"Bentley's move to electric won't be binary" says CEO
Brand’s switch to fully electric cars won’t happen overnight, with petrol power still very much in the frame short term
Bentley’s transition to selling only fully electric cars by 2030 “won’t be a 0/1 binary switch,” according to Chairman and CEO, Adrian Hallmark.
“The strategy is bold, but it’s over a decade,” he said, outlining that last year’s announcement and the brand’s Beyond 100 future strategy are to show that Bentley is ready for change after 100 years.
“It’s not because we’re escaping from what we’ve done in the past, but we can see that there are immovable forces that we want to embrace. We want to lead rather than lagging behind.
“Between now and whenever we get to full electric, you can be absolutely sure that we’ll be offering a multitude of derivatives and special editions with more conventional powertrains until we get to hybrids, then more differentiated hybrids - plug-in - before we get to full electric.”
Hallmark outlined that Bentley has at least a decade to really make the best of this period in Bentley’s history and get ready for the switch to electrification, adding “that it will not be an overnight switch.”
This fits with Bentley’s plan to launch nine new products in 2021, including two plug-in hybrids. We’ve already seen the reveal of the brand’s Bentayga plug-in hybrid SUV, while the firm recently revealed its most dynamic and performance-focused road car yet, the Continental GT Speed.
Plug-in hybrids are very much on the agenda for the luxury car maker, with Bentley stating that it will only offer fully electric or PHEV products from 2026 onwards, which could hint at plug-in hybrid versions of the Flying Spur or Continental GT - or perhaps both - unveiled this year.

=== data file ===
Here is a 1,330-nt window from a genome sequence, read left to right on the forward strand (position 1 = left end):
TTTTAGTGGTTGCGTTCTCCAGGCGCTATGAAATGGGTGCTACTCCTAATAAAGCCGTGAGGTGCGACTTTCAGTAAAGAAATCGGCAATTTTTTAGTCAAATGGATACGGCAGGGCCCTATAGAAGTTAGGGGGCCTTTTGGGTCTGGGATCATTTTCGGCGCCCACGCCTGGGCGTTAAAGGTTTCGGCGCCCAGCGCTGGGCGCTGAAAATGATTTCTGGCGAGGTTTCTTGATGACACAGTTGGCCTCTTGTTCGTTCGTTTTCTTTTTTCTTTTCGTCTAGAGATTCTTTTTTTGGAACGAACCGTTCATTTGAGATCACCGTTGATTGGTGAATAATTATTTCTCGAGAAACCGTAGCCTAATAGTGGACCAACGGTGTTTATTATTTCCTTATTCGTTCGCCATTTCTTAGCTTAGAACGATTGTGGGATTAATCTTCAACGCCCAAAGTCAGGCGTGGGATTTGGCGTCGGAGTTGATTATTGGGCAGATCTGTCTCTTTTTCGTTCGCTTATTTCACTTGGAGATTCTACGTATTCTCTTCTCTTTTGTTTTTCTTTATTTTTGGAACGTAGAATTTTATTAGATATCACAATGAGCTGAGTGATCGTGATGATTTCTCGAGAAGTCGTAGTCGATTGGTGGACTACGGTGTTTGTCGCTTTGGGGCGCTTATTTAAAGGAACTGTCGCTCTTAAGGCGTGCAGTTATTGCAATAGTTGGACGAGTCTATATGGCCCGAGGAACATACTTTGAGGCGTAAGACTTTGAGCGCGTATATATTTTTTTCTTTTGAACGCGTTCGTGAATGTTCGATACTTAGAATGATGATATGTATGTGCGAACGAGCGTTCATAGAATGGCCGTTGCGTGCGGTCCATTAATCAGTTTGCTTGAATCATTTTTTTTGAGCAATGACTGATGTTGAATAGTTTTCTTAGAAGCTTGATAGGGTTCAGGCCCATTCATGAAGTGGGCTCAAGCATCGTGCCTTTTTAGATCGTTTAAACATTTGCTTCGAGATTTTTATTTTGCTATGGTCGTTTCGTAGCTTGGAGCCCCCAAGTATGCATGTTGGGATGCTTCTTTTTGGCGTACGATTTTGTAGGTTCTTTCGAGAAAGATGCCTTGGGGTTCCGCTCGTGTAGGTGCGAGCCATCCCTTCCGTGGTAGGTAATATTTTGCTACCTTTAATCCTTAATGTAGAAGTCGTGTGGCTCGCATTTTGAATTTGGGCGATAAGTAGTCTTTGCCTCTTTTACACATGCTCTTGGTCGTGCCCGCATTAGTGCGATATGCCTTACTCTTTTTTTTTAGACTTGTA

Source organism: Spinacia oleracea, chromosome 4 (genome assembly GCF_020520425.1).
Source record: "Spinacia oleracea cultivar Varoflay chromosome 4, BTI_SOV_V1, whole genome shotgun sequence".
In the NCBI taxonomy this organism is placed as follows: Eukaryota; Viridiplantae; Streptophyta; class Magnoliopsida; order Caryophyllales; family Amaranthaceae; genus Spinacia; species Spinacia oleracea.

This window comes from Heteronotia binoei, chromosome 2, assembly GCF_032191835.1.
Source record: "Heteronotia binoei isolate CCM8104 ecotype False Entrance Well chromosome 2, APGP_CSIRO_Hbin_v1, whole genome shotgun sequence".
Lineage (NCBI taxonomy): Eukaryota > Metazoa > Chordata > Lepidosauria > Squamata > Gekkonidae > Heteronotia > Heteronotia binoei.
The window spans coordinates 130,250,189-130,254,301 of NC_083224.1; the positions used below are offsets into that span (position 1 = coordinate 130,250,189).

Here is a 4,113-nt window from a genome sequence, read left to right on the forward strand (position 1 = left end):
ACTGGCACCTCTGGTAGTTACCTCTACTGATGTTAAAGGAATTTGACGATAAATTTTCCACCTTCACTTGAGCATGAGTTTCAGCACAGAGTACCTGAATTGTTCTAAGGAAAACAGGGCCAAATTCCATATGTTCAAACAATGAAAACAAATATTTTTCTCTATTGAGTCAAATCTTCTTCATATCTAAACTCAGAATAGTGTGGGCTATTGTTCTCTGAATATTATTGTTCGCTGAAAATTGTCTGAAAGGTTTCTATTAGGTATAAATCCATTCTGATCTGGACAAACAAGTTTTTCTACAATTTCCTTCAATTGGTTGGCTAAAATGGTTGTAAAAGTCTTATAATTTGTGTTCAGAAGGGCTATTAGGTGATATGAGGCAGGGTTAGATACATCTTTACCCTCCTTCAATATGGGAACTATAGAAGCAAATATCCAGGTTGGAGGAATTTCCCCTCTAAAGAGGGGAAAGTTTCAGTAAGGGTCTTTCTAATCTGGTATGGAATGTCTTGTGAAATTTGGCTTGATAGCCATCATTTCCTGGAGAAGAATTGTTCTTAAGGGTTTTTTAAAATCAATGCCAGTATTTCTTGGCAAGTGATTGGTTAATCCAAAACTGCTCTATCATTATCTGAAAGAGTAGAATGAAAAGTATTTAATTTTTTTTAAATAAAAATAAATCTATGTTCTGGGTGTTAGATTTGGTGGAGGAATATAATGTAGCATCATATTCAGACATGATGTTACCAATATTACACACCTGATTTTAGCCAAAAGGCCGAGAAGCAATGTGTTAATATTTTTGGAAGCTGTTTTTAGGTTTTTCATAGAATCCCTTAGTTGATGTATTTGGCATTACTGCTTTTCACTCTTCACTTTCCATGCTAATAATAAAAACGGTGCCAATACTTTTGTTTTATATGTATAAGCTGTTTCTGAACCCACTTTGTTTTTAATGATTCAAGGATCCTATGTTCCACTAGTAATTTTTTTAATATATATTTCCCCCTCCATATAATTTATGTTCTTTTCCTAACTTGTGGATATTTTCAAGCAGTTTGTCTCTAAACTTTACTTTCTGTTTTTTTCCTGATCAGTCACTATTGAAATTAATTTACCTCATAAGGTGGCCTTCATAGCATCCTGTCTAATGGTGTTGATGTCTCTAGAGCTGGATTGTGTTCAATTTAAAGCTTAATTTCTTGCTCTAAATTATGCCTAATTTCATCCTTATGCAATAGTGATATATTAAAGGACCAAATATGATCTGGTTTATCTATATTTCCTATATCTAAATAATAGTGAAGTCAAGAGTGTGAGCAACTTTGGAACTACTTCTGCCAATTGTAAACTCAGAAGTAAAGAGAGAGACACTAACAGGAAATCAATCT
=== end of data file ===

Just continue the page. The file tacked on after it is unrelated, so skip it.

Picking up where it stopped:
Bentley’s plans to move towards plug-ins and battery-electric vehicles have been well received by customers, according to Hallmark.
He told Auto Express that a survey of several hundred Bentley owners showed that 58 per cent would buy an electrified Bentley in the next five years if there was one available.
But he also pointed out that these customers stated they wouldn’t not buy a conventional-engined Bentley at the same time, even if they are looking for electrification.
“We’re not jumping into a hopeful position with our Beyond 100 strategy. This is based on customer information and the known legislative environment. The key thing for us is that the effortless performance and the smooth, refined acceleration that you get in a Bentley fits perfectly with the electrified future, so we embrace it.”
Hallmark outlined that Bentley’s iconic W12 engine would not be electrified with a plug-in variant however, due to the added weight of a battery and electric motor on top of the already sizeable engine.
This points towards the brand’s existing V6 plug-in hybrid powertrain doing the lion’s share of the work in its electrified models. However, Bentley could also use the 4.0-litre twin-turbo V8 plug-in hybrid powertrain from the Porsche Panamera and Cayenne Turbo S E-Hybrid models, which produces up to 690bhp depending on the state of tune.
All of Bentley’s models use the same basic 4.0-litre combustion unit, while the Continental GT and Flying Spur are based on the same MSB platform as the Panamera. The Bentayga SUV uses the MLB Evo platform shared with Porsche’s Cayenne, so packaging the battery and electric motor in Bentley models is feasible.
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